This little video is a little old, by new technology standards, but I thought it was still a nice showcase of the various e-ink work that is being done.
Watch and enjoy. I can’t wait to get my hands on this to try out. I’m really interested to see what it would be like to develop for. I’m also curious to learn more about the Unlimited Potential group inside of Microsoft.
I’m sitting here in a Starbucks trying out the OLPC as a blogging platform. It’s a great little machine for so many reasons, but I’m actually finding myself a little limited trying to do real stuff that I do everyday on this system. Sure it wasn’t designed for this at all so I will be fair and not judge it too harshly. The browsing experience is really well done. I just wish I had some tabs in here. maybe it’s for the best that I don’t.
Sugar is a real interesting twist on the OS, and what an OS can be. As a Give 1 Get 1 user the experience of the system for me is very different from that of the intended user. That being said, now that I’ve got the xochat.org jabber service working I can experience the community side of everything. Which change everything for the user. It’s a lot more then just chat. Being able to collaborate in real time in a AbiWord is fun. I think for student there are all sorts of fun activities that could be done with this. Then the fact that every application allows for sharing and collaboration is new way to think about applications in general.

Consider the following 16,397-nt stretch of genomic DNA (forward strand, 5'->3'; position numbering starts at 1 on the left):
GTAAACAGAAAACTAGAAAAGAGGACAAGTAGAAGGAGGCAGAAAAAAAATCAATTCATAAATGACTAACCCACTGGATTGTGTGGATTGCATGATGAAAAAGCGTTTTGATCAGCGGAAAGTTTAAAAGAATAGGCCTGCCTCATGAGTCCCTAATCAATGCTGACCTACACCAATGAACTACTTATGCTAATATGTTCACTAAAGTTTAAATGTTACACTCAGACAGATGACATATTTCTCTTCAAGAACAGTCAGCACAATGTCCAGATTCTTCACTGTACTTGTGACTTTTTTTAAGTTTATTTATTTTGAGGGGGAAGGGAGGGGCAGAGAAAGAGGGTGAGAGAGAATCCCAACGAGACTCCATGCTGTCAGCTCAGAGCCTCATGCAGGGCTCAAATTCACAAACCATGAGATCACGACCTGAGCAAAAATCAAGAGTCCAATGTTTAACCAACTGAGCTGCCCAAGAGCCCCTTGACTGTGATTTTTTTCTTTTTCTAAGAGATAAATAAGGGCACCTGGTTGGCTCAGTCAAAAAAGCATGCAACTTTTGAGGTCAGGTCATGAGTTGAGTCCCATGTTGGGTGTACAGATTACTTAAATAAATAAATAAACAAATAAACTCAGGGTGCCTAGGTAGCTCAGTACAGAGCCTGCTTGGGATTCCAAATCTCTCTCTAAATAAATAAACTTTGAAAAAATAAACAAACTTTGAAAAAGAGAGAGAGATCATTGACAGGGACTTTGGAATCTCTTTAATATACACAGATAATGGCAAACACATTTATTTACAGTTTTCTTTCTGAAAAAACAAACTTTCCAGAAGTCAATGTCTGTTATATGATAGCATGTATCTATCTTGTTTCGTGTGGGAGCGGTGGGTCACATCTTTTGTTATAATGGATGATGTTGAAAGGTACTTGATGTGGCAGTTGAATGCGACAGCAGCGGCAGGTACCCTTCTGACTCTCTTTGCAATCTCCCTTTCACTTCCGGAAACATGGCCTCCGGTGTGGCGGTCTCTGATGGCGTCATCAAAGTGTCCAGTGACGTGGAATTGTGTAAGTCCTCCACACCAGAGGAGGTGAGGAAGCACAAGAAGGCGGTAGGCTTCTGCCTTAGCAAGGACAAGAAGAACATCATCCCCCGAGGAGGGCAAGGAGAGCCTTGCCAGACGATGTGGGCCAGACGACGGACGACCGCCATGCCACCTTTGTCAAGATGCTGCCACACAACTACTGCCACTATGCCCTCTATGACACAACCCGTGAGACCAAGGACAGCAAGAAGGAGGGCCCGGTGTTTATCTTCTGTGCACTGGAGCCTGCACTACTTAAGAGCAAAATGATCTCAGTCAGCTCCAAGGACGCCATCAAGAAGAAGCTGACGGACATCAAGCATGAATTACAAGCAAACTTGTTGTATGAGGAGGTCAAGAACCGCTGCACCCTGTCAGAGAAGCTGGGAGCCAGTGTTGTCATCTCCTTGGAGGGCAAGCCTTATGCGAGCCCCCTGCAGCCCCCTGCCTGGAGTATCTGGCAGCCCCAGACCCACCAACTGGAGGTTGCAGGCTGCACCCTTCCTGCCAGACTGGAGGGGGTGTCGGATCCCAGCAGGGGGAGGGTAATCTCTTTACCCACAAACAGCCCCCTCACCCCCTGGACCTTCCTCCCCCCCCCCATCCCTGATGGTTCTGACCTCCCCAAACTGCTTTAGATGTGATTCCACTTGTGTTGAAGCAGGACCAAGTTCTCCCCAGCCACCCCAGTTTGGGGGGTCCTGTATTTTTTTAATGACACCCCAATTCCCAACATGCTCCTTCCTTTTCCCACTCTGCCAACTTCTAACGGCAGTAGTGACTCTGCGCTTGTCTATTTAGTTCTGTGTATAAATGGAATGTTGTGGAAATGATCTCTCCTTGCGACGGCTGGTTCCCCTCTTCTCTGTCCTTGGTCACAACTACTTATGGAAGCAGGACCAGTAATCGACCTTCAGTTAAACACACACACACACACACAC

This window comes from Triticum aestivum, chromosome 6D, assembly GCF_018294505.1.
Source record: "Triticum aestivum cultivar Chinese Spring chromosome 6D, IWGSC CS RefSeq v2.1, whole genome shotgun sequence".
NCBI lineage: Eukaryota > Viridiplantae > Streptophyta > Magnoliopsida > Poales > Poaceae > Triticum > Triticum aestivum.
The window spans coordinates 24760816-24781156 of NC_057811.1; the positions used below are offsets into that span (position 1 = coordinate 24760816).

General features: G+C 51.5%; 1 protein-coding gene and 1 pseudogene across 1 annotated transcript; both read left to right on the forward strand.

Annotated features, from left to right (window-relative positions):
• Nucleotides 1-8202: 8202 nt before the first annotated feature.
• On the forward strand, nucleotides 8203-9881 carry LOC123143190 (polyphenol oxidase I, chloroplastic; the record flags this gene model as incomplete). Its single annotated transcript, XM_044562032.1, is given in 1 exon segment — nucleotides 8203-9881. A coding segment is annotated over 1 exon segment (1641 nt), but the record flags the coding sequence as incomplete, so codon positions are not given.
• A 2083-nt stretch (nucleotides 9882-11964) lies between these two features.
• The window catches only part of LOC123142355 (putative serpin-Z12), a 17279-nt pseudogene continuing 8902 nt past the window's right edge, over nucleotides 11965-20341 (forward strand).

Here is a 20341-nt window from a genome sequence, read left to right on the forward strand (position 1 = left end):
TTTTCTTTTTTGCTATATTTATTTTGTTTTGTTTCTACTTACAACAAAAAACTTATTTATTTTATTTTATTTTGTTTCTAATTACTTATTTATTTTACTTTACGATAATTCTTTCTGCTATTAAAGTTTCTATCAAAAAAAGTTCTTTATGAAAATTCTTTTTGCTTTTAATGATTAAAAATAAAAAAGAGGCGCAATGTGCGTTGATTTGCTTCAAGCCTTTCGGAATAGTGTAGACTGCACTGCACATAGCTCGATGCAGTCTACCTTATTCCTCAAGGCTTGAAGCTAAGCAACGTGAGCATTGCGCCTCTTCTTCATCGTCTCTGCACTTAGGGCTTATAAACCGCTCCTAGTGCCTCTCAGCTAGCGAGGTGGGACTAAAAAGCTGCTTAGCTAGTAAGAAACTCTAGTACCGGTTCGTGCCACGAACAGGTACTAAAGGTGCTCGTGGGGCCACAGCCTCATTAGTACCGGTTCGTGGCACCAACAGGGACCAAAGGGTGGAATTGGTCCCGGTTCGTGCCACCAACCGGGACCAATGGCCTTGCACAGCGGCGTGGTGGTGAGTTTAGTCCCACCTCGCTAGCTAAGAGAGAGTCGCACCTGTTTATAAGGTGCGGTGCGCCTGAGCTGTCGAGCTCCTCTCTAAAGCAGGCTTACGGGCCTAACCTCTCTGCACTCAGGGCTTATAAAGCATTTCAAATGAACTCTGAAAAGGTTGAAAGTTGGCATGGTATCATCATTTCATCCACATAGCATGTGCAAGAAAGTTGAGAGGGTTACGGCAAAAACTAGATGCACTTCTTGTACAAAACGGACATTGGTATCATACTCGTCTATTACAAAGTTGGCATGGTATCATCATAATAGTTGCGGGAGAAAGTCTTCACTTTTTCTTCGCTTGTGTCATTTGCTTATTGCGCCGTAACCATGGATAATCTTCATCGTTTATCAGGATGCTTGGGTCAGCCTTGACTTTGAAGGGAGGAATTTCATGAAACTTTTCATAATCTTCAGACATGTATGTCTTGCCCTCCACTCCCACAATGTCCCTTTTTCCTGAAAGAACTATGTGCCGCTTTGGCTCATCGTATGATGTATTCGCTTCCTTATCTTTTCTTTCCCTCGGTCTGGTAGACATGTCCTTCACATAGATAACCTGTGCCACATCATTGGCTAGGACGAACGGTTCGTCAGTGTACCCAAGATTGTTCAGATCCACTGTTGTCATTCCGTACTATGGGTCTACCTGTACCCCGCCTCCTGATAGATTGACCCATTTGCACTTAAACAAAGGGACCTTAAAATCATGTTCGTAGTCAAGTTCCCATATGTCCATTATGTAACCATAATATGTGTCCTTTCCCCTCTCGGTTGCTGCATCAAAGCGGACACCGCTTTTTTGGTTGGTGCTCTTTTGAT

Back to the topic of blogging with the OLPC. If I use the machine as a thin client and have all my services be web based it rocks. When I try to use the client side applications I’m running in to challenges. For example Writing in Abiword and then getting that document in to an email or blog post isn’t intuitive at all. The concept of a file structure is gone and instead is all part of the “journal.”
Since everything is written in Python, I guess I could just look at extending the applications myself. I’d like to add a publish to blog feature to AbiWord. Integrate the Chat application with Twitter. Get the camera to post directly to Flickr.
With those types of services the laptop become much more useful to me.
Then there’s this other disruptive piece of hardware that I use everyday. My iPhone. As the iPhone evolves and gets more powerful, there becomes less and less of a need for a subnotebook computer to me. As the technology gets cheaper it really feels like cell phone technology will remove the need for a low cost computing platform.
Then I guess we’re left with just a few types of machines:
- Servers – to host all this mesh and cloud computing information
- High end clients or workstations – used when you need real computing power for graphics, video, audio and software development
- light clients – mini computers, cell phones, and such to be used everyday as our communications centers
- media systems - for gaming, PVRs, home entertainment boxes that need a little more power. Would the surface fit in here?
Am I missing anything from that list?
Multitouch interfaces seem to be all the rage right now. I just got back from Mix and SXSW and saw several examples of multitouch devices from the Surface to some very budget versions using Wiimotes and IR LED gloves.
But I think this super giant interface that was shown at CeBIT might have them beat. It looks like it works much in the same way as the Surface only on a super jumbo scale. Check out the video: